The Advanced Light Source (ALS) is a specialized particle accelerator that generates bright beams of x-ray light for scientific research. Electron bunches travel at nearly the speed of light in a circular path, emitting ultraviolet and x-ray light in the process. The light is directed through about 40 beamlines to numerous experimental endstations, where scientists from around the world (“users”) can conduct research in a wide variety of fields, including materials science, biology, chemistry, physics, and the environmental sciences. The experimental techniques in use at the ALS fall into three broad categories:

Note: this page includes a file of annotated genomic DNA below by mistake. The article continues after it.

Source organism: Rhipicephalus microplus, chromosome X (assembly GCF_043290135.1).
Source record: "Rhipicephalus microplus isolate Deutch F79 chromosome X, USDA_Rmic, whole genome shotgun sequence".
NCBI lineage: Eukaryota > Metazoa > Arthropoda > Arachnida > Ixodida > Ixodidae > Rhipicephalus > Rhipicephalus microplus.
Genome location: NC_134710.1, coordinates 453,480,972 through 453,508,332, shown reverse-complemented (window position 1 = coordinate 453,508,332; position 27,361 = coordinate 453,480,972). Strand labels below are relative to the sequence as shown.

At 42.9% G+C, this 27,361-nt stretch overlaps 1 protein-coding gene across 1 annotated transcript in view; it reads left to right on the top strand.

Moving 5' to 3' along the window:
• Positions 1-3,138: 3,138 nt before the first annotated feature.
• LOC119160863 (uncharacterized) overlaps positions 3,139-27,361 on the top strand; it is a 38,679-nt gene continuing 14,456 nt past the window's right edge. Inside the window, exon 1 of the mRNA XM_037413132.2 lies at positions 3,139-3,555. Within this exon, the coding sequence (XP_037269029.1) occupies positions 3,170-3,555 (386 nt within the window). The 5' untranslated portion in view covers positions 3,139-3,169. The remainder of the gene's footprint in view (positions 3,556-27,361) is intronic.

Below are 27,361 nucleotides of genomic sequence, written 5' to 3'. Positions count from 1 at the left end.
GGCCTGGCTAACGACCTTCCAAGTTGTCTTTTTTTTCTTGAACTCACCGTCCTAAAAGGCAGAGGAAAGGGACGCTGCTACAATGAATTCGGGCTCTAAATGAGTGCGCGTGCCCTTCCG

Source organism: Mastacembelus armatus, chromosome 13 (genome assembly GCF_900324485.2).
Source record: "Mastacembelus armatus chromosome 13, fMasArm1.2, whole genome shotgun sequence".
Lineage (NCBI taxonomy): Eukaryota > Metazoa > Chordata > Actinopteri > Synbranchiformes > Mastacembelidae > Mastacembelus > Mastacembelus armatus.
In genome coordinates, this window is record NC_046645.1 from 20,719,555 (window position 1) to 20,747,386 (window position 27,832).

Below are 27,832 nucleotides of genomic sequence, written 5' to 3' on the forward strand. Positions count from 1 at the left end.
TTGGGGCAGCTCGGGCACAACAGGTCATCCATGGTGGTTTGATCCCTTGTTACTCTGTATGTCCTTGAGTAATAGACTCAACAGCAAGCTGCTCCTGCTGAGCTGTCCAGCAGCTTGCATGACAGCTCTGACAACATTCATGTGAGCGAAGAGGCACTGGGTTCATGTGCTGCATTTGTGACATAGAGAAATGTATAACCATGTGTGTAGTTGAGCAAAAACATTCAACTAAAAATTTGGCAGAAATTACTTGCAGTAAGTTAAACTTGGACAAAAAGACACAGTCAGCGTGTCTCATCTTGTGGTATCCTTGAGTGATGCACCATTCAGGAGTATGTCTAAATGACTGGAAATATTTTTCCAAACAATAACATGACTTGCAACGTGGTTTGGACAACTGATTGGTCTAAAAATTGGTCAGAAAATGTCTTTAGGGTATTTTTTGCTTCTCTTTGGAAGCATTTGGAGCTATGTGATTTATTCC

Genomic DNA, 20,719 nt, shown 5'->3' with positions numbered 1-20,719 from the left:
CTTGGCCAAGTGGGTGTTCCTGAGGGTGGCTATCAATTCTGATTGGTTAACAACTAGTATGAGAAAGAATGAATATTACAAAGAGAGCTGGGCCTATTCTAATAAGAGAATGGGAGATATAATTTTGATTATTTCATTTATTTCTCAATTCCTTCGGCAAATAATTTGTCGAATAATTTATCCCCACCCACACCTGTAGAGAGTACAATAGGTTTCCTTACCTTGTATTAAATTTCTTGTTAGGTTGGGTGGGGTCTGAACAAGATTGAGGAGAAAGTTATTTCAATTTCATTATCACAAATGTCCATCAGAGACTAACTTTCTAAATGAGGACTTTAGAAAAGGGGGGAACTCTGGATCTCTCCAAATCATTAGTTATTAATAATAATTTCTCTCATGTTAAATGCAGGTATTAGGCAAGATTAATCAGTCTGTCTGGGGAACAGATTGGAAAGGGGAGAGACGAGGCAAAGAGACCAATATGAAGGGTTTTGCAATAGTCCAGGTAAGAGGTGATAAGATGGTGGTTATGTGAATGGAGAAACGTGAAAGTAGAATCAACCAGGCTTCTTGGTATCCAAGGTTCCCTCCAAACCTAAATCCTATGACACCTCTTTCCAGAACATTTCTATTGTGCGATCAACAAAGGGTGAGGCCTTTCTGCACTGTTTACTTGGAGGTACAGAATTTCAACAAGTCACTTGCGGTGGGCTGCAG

- Spectroscopy -These techniques are used to study the energies of particles that are emitted or absorbed by samples that are exposed to the light-source beam and are commonly used to determine the characteristics of chemical bonding and electron motion.
- Microscopy/imaging - These techniques use the light-source beam to obtain pictures with fine spatial resolution of the samples under study and are used in diverse research areas such as cell biology, lithography, infrared microscopy, radiology, and x-ray tomography.
- Scattering/diffraction - These techniques make use of the patterns of light produced when x rays are deflected by the closely spaced lattice of atoms in solids and are commonly used to determine the structures of crystals and large molecules such as proteins.